Judge refuses to toss out lawsuit over gay softball
A federal judge has refused to dismiss a lawsuit filed by three men who claim they were disqualified from the 2008 Gay Softball World Series in Seattle for not being gay enough.
Seattle Times staff reporter
A federal judge has refused to dismiss a lawsuit filed by three men who claim they were disqualified from the 2008 Gay Softball World Series near Seattle for not being gay enough.
The men, members of a San Francisco softball team, say they were questioned in front of a room full of strangers about their sexual preferences after a protest was lodged alleging their team had violated a rule that limited to two the number of heterosexuals on any team.
The three men, who are bisexual, say the questioning was intrusive and allege in the lawsuit that the event's sponsor and its rule violate state anti-discrimination laws.
However, U.S. District Judge John Coughenour found that the North American Gay Amateur Athletic Association, which sponsors the yearly event, can keep its rule. The First Amendment guarantees of freedom of expression and association allow organizations like the softball association to limit membership to individuals with like-minded beliefs in order to promote a broader agenda — in this case, ensuring gay athletes have a safe and accepting community in which to play, he ruled.
The judge ruled Tuesday on a series of motions brought by both sides in anticipation of an Aug. 1 trial.
The suit was backed by the National Center for Lesbian Rights in San Francisco, which had framed it as a push for bisexual rights. It contended the rule discriminated against bisexuals by not including them in the definition of "gay."
Coughenour rejected that contention in the broader sense by not issuing an injunction against the rule, but said "treatment of bisexuals remains of central importance to this case" and that the association "could still be liable for its actions" under the Washington Laws Against Discrimination for actions at the 2008 games.
To that end, the judge ruled that the association operated as a "public accommodation" by inviting public attendance, charging a fee and providing a service, and therefore must comply with the state's anti-discrimination laws.
And the judge said the First Amendment protections go only so far, pointing to the U.S. Supreme Court's recent decision in the case of the Westboro Baptist Church in Kansas, whose members spread virulent anti-gay messages at the funerals of U.S. soldiers.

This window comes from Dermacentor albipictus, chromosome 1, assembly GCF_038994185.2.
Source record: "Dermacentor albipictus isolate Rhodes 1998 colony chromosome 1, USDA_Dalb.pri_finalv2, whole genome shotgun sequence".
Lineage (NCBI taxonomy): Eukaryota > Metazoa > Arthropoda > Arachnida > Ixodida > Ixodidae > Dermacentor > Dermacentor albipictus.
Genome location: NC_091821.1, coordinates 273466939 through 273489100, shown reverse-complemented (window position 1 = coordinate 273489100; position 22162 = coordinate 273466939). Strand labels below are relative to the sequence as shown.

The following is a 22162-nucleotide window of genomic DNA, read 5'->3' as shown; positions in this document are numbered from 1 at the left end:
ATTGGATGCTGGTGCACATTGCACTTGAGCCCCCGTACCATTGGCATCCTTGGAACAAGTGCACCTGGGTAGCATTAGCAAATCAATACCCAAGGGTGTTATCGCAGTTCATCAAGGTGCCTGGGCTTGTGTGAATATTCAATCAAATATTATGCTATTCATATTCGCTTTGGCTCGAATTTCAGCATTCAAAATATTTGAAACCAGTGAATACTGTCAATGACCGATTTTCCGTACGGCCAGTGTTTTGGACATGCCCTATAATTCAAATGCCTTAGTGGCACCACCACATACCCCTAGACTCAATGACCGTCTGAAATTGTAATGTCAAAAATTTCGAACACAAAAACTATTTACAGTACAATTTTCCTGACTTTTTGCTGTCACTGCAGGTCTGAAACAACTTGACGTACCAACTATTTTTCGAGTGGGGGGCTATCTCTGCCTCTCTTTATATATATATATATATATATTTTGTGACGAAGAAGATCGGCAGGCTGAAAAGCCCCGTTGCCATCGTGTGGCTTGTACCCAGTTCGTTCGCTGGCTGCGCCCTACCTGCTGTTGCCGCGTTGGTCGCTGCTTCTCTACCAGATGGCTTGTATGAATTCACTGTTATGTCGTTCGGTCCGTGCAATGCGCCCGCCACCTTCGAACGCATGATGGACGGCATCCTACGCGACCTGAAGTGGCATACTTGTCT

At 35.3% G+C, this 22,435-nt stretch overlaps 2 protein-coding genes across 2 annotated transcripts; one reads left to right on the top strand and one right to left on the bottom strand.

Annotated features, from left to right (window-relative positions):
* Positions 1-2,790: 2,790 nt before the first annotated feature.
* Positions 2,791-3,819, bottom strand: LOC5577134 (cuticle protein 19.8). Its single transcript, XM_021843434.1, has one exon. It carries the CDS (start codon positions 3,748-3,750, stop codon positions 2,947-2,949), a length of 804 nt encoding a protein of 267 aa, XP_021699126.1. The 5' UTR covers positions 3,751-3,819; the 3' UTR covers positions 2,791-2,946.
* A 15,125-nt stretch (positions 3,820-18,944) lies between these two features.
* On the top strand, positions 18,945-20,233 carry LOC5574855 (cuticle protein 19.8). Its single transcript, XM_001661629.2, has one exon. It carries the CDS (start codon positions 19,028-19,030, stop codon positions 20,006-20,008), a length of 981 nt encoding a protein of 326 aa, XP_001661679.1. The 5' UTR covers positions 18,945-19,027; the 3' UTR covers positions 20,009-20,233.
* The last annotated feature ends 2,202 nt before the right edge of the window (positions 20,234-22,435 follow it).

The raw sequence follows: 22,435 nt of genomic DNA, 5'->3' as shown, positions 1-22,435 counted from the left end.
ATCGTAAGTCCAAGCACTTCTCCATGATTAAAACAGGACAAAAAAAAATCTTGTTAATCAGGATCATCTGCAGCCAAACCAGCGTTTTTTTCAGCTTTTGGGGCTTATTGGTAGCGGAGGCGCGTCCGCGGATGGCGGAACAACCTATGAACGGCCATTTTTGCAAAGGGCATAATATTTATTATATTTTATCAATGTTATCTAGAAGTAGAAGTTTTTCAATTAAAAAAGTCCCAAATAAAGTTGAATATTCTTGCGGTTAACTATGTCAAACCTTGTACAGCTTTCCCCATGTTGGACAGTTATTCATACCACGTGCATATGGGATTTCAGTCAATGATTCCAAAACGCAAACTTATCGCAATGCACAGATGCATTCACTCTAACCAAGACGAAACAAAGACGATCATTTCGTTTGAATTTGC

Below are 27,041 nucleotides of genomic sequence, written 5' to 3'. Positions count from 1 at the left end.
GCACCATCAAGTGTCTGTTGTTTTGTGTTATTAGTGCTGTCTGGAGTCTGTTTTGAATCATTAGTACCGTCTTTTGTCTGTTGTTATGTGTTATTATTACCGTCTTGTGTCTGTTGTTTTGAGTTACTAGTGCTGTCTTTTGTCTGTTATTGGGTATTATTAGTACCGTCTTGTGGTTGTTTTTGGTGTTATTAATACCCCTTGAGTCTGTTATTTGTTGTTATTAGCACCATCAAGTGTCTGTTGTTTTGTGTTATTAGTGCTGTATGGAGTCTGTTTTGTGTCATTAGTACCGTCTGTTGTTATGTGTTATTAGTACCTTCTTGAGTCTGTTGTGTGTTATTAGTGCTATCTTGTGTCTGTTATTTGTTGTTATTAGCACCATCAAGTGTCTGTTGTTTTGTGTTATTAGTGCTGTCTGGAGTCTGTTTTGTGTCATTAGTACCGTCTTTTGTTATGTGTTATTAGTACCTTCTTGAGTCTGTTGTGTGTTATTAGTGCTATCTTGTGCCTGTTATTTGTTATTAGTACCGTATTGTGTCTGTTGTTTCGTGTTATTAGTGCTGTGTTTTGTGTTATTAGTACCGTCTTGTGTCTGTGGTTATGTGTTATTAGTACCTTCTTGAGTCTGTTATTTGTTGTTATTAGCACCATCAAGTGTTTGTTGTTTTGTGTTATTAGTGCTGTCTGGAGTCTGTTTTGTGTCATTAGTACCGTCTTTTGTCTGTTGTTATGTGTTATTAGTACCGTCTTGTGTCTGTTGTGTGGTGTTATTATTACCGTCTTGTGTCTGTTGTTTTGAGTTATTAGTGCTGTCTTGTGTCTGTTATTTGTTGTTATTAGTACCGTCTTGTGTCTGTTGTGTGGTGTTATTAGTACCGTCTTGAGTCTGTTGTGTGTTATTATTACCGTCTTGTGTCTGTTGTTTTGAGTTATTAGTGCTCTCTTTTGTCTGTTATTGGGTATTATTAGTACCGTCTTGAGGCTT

"The court concluded that the First Amendment does not protect all speech," the judge wrote. "Whether or not Defendant's treatment of Plaintiffs at the protest hearing is deserving of First Amendment Protection remains to be seen."
The plaintiffs — Stephen Apilado, LaRon Charles and John Russ — were members of the team D5, which made it to the finals of the Gay World Series in 2008.
During the game, the manager of another team filed a protest under the rule that limits the number of non-gay players. The men contend they were brought, one at a time, into a room containing as many as 25 people and questioned about their sexual preferences.
The panel members then voted on whether they men were gay or "non-gay." Several ballots were held, and the men said the process was humiliating.
Seattle attorney Michael Reiss, who represented the softball association, said he was pleased that the court allowed it to keep its rule and recognized its right to chose its members. He said the organization would "vigorously dispute" the men's version of what occurred in the protest meeting.
Suzanne Thomas, an attorney representing the men and the National Center for Lesbian Rights, praised the judge for finding the association is subject to the state anti-discrimination laws, and said she looked forward to trying the remainder of the case.
"No one should have to go through what they experienced," she said.
She said that, as a result of this lawsuit, the association has recently changed its rules to include bisexual and transgender people.
Mike Carter: 206-464-3706 or email@example.com
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